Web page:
If that happens, not only will Tamiflu production be jeopardized, but the entire future of the pharmaceutical industry will be undercut. If it costs close to a billion dollars to make a drug, and if future profits are non-existent -- well, it doesn't take much management expertise to see that future discovering and manufacturing will be non-existent, too.

Obviously these sorts of concerns will keep coming to the fore. We can continue to think of the problem as a matter for monitoring, managing, and manufacturing, but something is missing -- the sense of urgency that should come from a truly grave threat. And so to the fourth M: Mobilization. If we now understand that this is an urgent priority for America, we should act accordingly. We've mobilized in the past, and it's time to do so again.

I have written elsewhere that we need to think of natural disasters as a kind of war, and that we need to call out the military when needed -- because if it's a matter of life and death, we should use all our resources.

But our greatest resource is our collective will to solve problems -- to apply the lessons of the past to the threats of the future. We have been caught unawares many times before -- the Great Mississippi River Flood of 1927, Pearl Harbor, 9-11, and now Katrina. In each instance, our system failed us. But our past record suggests that we have the capacity to institute new mechanisms and safeguards to prevent repeat disasters. And while the great chronicler Edward Gibbon might have been right when he wrote that history is "little more than the register of the crimes, follies and misfortunes of mankind," we should continue to act as if America is different -- can be made different. So when we see a headline in The Indianapolis Star -- "Flu pandemic will happen eventually, experts say/Some form of the virus will sweep the world and take a high toll, but it may not be avian" -- we should view those words as an injunction to action, not as a death sentence.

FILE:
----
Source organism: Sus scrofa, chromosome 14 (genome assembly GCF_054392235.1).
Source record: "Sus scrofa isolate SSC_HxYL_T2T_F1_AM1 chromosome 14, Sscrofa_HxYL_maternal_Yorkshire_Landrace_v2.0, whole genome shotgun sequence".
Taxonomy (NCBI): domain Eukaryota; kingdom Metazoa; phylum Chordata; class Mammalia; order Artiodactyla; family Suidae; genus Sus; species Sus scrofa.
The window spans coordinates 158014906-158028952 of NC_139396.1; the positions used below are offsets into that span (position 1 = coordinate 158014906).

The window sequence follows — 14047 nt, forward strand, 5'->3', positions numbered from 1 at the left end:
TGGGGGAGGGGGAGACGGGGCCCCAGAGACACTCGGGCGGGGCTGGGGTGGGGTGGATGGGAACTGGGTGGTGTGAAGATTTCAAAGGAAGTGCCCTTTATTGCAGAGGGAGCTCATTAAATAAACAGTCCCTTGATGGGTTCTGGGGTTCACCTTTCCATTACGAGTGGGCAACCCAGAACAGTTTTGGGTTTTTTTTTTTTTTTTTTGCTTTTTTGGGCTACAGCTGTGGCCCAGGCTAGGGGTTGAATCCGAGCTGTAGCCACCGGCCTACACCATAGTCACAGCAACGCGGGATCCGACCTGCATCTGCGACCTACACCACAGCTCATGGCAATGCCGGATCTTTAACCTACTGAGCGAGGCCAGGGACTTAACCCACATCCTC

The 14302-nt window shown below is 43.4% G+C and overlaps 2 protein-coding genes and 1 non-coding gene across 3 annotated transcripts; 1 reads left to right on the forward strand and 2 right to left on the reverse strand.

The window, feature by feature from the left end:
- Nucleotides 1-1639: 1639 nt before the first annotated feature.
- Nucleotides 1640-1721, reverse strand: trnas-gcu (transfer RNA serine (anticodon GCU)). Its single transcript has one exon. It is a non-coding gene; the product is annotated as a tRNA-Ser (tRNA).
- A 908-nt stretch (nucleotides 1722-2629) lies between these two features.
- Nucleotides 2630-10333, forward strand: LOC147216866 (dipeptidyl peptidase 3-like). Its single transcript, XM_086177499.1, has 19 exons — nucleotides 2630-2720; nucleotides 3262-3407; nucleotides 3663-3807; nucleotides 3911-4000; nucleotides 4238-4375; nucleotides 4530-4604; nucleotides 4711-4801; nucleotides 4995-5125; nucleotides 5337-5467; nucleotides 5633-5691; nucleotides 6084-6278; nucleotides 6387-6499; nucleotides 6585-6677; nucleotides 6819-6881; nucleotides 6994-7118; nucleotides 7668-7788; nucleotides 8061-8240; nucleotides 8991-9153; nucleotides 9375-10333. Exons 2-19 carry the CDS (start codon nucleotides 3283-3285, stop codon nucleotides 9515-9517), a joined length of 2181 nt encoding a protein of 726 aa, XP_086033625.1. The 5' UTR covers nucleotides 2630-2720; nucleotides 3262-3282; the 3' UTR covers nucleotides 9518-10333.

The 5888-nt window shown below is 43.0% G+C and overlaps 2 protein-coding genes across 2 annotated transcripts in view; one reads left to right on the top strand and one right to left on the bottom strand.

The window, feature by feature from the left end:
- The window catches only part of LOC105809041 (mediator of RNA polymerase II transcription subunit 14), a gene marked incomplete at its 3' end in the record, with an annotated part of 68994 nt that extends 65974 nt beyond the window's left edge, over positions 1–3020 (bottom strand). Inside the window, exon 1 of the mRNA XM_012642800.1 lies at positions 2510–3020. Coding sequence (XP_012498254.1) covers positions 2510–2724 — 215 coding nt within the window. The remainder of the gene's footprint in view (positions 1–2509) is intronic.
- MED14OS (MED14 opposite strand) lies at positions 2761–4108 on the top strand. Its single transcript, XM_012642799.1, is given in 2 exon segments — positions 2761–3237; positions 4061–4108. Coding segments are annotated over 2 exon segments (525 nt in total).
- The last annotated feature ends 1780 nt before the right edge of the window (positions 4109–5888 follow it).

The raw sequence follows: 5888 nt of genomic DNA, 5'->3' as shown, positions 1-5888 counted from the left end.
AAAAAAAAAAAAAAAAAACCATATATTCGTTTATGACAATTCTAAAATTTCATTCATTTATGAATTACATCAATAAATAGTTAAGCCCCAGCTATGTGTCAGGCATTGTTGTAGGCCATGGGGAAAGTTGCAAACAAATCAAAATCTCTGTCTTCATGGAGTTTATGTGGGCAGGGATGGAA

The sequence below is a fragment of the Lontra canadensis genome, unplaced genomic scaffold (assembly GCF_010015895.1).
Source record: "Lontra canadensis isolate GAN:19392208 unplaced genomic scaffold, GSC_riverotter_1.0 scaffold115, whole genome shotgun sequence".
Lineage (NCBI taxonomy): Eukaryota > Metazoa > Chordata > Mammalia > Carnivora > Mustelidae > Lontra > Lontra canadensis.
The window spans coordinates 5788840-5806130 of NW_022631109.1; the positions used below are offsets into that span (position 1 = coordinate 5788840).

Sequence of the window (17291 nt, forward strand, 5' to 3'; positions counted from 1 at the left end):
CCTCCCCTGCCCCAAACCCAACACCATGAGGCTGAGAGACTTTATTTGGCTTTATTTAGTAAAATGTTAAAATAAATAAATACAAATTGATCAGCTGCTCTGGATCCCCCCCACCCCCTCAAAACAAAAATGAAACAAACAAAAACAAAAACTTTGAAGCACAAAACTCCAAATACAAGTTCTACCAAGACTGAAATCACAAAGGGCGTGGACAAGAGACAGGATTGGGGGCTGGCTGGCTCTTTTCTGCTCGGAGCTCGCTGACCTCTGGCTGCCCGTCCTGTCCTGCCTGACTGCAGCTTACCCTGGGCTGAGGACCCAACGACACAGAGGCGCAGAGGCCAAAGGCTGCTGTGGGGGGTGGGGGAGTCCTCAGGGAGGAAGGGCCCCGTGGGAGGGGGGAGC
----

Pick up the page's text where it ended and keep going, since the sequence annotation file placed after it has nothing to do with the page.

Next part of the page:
We don't know what we face in the future. But we can be reasonably sure that the sorry saga of natural diseases will soon enough be supplemented by new chapters of unnatural epidemics, inked inadvertently in industrial accidents, or written purposefully by malevolent scientist-terrorists. The specter of new "superbugs" -- imagined by science-fiction writers today, created in laboratories tomorrow -- haunts our normal revelry, like Poe's Red Death.

Thus the absolute necessity of the Four M's -- the need for constant monitoring, managing, manufacturing, and mobilizing. If we implement these Ms, we will be as equipped as we can be for the Andromeda-level threats that are sure to come. And if we don't, well, then we will suffer and die as we have in the Gibbonesque past.